Back in 2016, moviegoers got the chance to see the now critically-acclaimed film, Fences, based on August Wilson’s work on the same name. Returning to pen the screenplay for the movie, August worked alongside producers Todd Black, Scott Rudin and Denzel Washington; the latter of whom also stars in the film opposite Viola Davis. Also amongst the cast is incredible young talent Jovan Adepo. Here in an interview exclusive to Female First, he discusses his experience on the set, working with some of the biggest names in the business and more.
Can you talk about your experience joining this Broadway cast and how it felt to be selected?
It was, or it has been just an unbelievable experience. I… Just being able to come into this… Everybody else in the cast was on the Broadway cast, so it was essentially a family that I was coming into, and I think it was really important for me to come in from day one and just do my absolute best to respect the time of the other actors and their efforts and just come in and handle business the best I can. So, just from the audition, all the way to the, you know, the weeks of rehearsal, everything, I just wanted to come in and really just try to blend in the best I could and try to keep up with these vets, ‘cause they’re all just super talented.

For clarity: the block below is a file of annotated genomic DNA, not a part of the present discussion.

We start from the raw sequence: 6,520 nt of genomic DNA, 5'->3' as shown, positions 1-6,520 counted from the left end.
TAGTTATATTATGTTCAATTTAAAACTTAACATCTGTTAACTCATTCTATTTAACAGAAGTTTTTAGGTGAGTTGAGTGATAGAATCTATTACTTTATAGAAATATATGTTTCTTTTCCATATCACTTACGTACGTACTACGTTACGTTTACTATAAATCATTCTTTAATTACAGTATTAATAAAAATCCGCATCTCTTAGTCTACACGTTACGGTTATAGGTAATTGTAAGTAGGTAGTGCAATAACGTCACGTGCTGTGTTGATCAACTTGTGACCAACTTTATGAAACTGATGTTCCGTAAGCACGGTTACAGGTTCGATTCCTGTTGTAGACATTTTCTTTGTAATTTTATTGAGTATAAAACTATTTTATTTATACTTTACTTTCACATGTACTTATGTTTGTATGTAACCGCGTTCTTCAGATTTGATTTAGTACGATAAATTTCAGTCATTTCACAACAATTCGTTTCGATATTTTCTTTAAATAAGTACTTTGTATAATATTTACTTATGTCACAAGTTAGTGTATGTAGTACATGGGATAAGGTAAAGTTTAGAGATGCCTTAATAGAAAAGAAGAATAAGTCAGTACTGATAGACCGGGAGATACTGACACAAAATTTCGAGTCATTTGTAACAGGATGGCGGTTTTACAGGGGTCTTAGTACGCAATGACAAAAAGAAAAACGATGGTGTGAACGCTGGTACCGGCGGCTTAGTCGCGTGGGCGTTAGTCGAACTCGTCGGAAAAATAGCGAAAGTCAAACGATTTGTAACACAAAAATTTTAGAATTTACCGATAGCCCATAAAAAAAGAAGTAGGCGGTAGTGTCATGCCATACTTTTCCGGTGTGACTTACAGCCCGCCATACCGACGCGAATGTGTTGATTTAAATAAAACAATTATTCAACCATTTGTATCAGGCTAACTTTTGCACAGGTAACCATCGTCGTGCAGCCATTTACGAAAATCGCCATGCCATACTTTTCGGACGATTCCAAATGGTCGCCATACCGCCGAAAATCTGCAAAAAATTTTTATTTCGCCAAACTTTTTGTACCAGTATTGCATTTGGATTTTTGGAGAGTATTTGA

What about the other August Wilson material you’ve done?
I had workshopped Fences before with my theatre, my scene study class at my theatre company before, and I had read all of the August Wilson plays, but I had never done an actual play before. So, this was my first time actually getting to do one of August Wilson’s stories, it just so happened it turned out to be my first feature film. So, it’s just a blessing.
How do you describe this movie to the people who aren’t familiar with August’s work?
It’s a story of self-discover, of appreciation of family, appreciation of, I guess the human experience. I would say those are a few words that come to mind. I think that’s… those would be the themes that would play out even for a newer audience immediately.
What roles were you doing when you were workshopping?
I had workshopped Cory, so I mean, I was very familiar with the character when it was time for me to audition for this film; it definitely wasn’t anything new as far as material, but, you know, this was my first actual time performing the role, you know? Workshopping is quite different.
Did it give you a level of comfort?
Absolutely. I think with August Wilson’s writing, as long as you just stay true to the material, I mean, the characters, they’re written so perfectly that if you just stay true to what August has written, I think it… you can’t really go wrong and it was… it was easy. I’m not saying it was easy for me to go in and audition for it, but it was an easy, I guess, effort of research for the character, I guess I’ll say that.
Tell us about the Maxson family at the beginning of the film…